Digital Archive brought to you
by JPMorgan Chase & Co.
Dr. King dictates a response letter to Miss Abby Seldes expressing his heartwarming appreciation to the young lady. He also expresses gratitude towards Abby's parents for attending the March On Washington demonstration.
Citing views from historical and contemporary figures, Dr. King asserts that the definition of "man" lies somewhere between God and an animal. Dr. King contends that, although man is limited by time and space, humans are not animals, because they have the capacity for rational thought. However, the central theme that Dr. King argues is that humanity is inherently evil and must constantly strive for high moral standards.
Dr. King states in this 1962 press conference that he sees integration of Atlanta hotels and restaurants as imminent. With the exception of Mississippi, Alabama, and South Carolina, civil rights are progressing throughout the South. The many groups working on the issue are working toward a common goal and using a variety of strategies, including direct action, litigation, legislation, and education.
Juilia Lockheart, a blind 75 year old woman, requests aid from Dr. King. Many people envisioned Dr. King to be the savior of their time; they would contact him with unrelated requests outside of the non-violent movement in hopes that he could be the remedy to their current issue.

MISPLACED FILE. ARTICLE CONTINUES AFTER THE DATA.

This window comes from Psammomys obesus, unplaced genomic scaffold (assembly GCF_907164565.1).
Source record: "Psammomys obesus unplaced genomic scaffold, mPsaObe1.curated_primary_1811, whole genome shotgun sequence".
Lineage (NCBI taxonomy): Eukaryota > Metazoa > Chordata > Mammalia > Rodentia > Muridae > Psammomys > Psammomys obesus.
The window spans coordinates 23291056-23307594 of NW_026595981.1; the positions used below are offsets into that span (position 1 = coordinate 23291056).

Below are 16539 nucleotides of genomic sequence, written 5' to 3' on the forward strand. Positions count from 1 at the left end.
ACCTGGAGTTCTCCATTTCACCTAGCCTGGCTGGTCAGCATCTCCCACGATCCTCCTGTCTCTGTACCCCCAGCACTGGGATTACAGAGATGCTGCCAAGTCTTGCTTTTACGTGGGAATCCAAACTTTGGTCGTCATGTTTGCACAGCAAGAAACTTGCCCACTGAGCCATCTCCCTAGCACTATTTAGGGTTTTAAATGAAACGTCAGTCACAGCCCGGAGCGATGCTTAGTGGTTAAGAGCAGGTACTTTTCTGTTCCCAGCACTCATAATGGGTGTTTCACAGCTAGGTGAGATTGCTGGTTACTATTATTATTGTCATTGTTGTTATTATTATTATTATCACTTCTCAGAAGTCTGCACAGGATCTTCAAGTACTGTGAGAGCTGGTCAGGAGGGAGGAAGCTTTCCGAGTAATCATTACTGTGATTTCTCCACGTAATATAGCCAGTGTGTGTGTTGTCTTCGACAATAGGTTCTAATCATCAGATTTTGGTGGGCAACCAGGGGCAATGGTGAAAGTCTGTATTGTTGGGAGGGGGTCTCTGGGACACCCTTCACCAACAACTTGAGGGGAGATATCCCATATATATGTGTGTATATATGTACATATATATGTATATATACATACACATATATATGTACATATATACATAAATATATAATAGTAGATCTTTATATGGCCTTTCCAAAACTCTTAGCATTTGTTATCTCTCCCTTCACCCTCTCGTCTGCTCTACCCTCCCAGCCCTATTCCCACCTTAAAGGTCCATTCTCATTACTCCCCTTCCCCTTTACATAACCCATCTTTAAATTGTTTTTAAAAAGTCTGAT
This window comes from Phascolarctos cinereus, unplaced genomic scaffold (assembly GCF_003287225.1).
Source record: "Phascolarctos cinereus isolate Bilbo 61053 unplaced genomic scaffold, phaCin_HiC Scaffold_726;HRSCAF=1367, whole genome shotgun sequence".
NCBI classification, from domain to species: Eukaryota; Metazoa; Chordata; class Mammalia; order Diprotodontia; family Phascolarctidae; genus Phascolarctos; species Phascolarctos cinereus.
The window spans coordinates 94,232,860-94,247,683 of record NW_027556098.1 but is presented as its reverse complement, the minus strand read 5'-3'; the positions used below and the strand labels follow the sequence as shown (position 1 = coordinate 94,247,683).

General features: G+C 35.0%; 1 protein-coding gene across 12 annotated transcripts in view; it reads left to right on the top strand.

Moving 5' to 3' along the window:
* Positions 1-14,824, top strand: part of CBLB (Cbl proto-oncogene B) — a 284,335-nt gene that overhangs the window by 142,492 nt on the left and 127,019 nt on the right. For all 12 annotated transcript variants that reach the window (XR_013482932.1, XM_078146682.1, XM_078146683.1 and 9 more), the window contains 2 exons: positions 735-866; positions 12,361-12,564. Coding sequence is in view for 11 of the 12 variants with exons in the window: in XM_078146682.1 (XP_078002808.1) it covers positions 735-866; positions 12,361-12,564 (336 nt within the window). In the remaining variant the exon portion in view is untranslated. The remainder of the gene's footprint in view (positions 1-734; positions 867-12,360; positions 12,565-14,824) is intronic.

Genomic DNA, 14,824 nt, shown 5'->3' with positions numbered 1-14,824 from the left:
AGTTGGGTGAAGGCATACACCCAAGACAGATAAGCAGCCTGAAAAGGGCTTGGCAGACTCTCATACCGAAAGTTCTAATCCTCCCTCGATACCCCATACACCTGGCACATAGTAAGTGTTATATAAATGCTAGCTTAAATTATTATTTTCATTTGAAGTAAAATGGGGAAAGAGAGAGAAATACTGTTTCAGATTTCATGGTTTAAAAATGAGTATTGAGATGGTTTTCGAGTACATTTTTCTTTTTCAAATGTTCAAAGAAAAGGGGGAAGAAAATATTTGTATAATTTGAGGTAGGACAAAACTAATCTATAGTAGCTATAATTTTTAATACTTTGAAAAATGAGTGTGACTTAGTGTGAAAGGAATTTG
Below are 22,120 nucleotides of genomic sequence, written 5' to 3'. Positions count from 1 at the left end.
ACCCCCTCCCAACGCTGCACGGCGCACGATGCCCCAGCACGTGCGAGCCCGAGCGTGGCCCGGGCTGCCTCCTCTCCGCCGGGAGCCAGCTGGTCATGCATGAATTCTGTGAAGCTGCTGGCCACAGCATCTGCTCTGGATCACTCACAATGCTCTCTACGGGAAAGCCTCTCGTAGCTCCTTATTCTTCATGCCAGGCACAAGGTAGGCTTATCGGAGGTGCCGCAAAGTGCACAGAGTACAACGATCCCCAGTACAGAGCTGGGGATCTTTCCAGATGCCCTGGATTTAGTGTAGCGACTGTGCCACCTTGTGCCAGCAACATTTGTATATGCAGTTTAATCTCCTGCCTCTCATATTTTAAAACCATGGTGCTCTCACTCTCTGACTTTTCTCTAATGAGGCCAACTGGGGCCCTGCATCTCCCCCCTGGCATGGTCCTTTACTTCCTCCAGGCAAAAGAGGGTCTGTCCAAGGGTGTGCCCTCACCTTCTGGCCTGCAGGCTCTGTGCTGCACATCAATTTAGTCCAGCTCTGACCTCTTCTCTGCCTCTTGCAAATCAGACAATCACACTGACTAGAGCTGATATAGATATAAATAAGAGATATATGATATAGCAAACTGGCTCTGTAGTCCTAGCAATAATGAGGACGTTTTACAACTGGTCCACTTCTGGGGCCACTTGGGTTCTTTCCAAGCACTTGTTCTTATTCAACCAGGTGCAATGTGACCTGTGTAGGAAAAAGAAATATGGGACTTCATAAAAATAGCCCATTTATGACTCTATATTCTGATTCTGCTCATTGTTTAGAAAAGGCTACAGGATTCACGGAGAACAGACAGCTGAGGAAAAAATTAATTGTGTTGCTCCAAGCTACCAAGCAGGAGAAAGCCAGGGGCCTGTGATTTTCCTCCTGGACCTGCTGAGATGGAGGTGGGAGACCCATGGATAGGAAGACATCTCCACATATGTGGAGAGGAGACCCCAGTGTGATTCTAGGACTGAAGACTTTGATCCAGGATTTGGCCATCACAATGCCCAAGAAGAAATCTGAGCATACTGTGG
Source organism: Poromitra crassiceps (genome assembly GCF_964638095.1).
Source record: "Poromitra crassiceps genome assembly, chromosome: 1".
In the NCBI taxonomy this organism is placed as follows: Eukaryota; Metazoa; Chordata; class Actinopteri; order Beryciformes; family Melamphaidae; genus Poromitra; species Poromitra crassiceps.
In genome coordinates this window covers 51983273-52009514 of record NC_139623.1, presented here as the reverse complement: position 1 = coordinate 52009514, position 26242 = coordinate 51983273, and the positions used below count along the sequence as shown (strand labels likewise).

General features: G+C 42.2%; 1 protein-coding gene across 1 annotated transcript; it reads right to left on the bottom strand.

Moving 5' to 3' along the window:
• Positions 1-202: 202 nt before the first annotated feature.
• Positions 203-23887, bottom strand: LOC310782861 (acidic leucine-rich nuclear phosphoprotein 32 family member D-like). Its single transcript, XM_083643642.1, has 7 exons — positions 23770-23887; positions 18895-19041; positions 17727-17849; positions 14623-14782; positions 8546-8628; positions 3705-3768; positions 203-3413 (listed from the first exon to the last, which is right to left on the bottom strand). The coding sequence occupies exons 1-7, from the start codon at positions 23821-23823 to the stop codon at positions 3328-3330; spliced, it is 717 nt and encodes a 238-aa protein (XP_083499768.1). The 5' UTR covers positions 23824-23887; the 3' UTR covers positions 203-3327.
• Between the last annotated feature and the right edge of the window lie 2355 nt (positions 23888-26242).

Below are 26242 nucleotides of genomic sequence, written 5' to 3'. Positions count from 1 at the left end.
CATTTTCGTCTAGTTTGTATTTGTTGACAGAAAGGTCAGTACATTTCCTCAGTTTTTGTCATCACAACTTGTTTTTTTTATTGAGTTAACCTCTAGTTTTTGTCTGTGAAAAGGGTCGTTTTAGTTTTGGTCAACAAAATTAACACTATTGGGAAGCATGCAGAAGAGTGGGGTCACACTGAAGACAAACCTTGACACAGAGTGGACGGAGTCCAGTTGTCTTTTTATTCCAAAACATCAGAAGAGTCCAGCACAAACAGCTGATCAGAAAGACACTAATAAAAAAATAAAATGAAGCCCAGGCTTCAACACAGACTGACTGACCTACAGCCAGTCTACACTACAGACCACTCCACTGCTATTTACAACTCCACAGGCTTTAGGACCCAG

This is an example of one of many SCLC Newsletters printed for public distribution. In this third volume, topics include: Bloody Sunday, Dr. King Thanks Sweden, Man with a Plan, Abernathy Tells Hawaii of Brotherhood, and several others.
Moe Foner is writing in regards to a new publication called, "Labor Voice For Peace." The issue mentioned covers the conference of labor leaders held in Chicago. Foner also asked for any comments concerning the publication.
Mr. Davis invites Dr. King to speak at West Virginia's Emancipation Proclamation centennial celebration. Mr. Davis informs Dr. King that the event is an opportunity to collect contributions for the Southern Christian Leadership Conference.
This is the SCLC financial report for the week of March 4 through March 8, 1968. Income, disbursements, and bank balances from several banks are included in this document. Expenses from organizational projects, such as Voter Registration, the Washington Project and Operation Breadbasket, are also documented. A list of priorities and outstanding debts conclude the report.
The Chicago Chapter of The Episcopal Society for Cultural and Racial Unity invites Dr. King to the Second Annual Bishop Lichtenberger Human Rights Award Dinner. This award is being accepted by Mrs. Philip B. Daniels on behalf of her late son, Jonathan Myrick Daniels.